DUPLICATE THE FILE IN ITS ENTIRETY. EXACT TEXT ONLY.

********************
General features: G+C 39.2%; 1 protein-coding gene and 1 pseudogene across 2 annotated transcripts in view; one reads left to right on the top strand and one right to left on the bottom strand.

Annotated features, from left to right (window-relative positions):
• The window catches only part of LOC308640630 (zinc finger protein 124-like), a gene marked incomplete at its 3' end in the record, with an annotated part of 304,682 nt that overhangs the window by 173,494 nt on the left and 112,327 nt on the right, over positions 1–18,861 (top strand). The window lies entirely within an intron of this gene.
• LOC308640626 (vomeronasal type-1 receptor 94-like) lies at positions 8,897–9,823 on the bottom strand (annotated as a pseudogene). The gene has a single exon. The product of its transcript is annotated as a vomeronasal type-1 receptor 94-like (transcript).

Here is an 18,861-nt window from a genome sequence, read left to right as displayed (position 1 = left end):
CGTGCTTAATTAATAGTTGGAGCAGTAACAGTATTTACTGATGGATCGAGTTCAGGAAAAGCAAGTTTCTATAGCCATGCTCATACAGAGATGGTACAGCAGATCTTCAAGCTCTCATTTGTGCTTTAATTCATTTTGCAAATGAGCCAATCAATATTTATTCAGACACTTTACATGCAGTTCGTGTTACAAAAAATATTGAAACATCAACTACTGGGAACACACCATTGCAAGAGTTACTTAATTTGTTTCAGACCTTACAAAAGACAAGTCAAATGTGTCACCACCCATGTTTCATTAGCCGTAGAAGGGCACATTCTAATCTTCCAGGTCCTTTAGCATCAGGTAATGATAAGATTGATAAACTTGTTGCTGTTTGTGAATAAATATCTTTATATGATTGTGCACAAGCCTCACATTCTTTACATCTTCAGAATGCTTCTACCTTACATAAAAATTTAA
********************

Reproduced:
General features: G+C 39.2%; 1 protein-coding gene and 1 pseudogene across 2 annotated transcripts in view; one reads left to right on the top strand and one right to left on the bottom strand.

Annotated features, from left to right (window-relative positions):
• The window catches only part of LOC308640630 (zinc finger protein 124-like), a gene marked incomplete at its 3' end in the record, with an annotated part of 304,682 nt that overhangs the window by 173,494 nt on the left and 112,327 nt on the right, over positions 1–18,861 (top strand). The window lies entirely within an intron of this gene.
• LOC308640626 (vomeronasal type-1 receptor 94-like) lies at positions 8,897–9,823 on the bottom strand (annotated as a pseudogene). The gene has a single exon. The product of its transcript is annotated as a vomeronasal type-1 receptor 94-like (transcript).

Here is an 18,861-nt window from a genome sequence, read left to right as displayed (position 1 = left end):
CGTGCTTAATTAATAGTTGGAGCAGTAACAGTATTTACTGATGGATCGAGTTCAGGAAAAGCAAGTTTCTATAGCCATGCTCATACAGAGATGGTACAGCAGATCTTCAAGCTCTCATTTGTGCTTTAATTCATTTTGCAAATGAGCCAATCAATATTTATTCAGACACTTTACATGCAGTTCGTGTTACAAAAAATATTGAAACATCAACTACTGGGAACACACCATTGCAAGAGTTACTTAATTTGTTTCAGACCTTACAAAAGACAAGTCAAATGTGTCACCACCCATGTTTCATTAGCCGTAGAAGGGCACATTCTAATCTTCCAGGTCCTTTAGCATCAGGTAATGATAAGATTGATAAACTTGTTGCTGTTTGTGAATAAATATCTTTATATGATTGTGCACAAGCCTCACATTCTTTACATCTTCAGAATGCTTCTACCTTACATAAAAATTTAA